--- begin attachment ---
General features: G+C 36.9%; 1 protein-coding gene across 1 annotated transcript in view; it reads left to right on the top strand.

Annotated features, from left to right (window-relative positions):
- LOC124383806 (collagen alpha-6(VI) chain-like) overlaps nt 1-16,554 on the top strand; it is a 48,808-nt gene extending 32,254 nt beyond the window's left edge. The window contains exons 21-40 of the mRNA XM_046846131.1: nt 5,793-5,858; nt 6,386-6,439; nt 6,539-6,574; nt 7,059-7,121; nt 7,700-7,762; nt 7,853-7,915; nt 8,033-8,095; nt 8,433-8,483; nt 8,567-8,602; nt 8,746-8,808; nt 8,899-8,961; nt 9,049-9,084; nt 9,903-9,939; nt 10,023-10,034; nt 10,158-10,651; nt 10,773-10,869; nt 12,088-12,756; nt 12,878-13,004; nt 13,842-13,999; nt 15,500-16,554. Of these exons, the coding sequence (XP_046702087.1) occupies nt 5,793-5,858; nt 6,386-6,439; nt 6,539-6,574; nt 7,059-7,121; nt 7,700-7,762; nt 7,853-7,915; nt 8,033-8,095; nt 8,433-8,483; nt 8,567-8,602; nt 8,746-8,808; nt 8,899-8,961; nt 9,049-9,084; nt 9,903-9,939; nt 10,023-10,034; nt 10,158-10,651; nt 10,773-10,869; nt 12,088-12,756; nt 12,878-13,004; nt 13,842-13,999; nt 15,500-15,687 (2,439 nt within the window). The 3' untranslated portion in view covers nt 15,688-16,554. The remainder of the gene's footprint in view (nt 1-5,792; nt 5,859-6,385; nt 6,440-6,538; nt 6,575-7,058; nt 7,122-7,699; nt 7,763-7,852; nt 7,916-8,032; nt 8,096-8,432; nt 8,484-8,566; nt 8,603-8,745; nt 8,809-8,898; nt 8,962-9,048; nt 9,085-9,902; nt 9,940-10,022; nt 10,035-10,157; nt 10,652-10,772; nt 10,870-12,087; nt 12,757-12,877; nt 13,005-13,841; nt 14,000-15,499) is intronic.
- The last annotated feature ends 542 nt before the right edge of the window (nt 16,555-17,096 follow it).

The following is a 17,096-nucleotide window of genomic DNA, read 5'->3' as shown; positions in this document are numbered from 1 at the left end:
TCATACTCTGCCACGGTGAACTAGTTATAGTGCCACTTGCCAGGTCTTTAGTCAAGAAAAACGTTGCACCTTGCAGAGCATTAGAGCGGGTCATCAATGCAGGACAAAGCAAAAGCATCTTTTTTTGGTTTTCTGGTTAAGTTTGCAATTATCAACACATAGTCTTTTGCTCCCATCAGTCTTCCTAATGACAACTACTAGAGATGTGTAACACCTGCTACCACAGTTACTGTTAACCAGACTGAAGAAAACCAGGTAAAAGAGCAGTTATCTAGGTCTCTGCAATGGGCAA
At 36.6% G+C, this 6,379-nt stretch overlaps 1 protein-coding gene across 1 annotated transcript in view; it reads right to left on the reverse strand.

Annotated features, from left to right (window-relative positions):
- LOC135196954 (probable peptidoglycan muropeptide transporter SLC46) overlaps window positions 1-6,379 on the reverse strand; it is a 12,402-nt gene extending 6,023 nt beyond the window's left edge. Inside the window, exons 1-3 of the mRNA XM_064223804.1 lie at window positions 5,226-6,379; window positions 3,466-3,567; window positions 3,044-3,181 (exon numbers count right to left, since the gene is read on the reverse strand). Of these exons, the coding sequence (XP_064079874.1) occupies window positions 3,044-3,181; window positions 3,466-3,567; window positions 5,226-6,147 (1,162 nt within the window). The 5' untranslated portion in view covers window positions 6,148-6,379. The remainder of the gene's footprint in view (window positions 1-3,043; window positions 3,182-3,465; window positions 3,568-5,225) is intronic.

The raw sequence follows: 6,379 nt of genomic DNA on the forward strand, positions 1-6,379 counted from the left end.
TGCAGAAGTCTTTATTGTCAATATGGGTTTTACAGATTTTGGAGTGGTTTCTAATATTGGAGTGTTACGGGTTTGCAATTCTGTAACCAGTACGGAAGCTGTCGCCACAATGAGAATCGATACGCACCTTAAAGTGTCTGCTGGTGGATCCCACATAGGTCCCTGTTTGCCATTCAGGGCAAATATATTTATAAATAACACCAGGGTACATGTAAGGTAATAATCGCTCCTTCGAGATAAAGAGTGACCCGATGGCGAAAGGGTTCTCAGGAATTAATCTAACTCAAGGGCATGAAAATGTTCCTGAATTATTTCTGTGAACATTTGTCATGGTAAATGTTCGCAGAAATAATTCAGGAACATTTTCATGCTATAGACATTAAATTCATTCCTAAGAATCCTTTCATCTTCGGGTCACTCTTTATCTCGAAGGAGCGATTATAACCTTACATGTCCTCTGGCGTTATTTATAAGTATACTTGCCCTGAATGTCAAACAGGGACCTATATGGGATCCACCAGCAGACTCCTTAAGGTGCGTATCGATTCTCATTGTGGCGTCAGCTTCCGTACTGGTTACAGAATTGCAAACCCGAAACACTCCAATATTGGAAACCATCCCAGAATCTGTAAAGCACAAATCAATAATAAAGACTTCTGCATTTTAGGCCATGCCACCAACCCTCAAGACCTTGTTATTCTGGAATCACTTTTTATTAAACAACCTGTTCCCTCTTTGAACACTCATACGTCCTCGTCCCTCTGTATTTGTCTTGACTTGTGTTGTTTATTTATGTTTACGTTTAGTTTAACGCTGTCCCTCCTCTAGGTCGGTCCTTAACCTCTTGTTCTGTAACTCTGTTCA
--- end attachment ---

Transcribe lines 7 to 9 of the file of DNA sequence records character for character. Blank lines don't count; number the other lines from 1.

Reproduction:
At 36.6% G+C, this 6,379-nt stretch overlaps 1 protein-coding gene across 1 annotated transcript in view; it reads right to left on the reverse strand.

Annotated features, from left to right (window-relative positions):
- LOC135196954 (probable peptidoglycan muropeptide transporter SLC46) overlaps window positions 1-6,379 on the reverse strand; it is a 12,402-nt gene extending 6,023 nt beyond the window's left edge. Inside the window, exons 1-3 of the mRNA XM_064223804.1 lie at window positions 5,226-6,379; window positions 3,466-3,567; window positions 3,044-3,181 (exon numbers count right to left, since the gene is read on the reverse strand). Of these exons, the coding sequence (XP_064079874.1) occupies window positions 3,044-3,181; window positions 3,466-3,567; window positions 5,226-6,147 (1,162 nt within the window). The 5' untranslated portion in view covers window positions 6,148-6,379. The remainder of the gene's footprint in view (window positions 1-3,043; window positions 3,182-3,465; window positions 3,568-5,225) is intronic.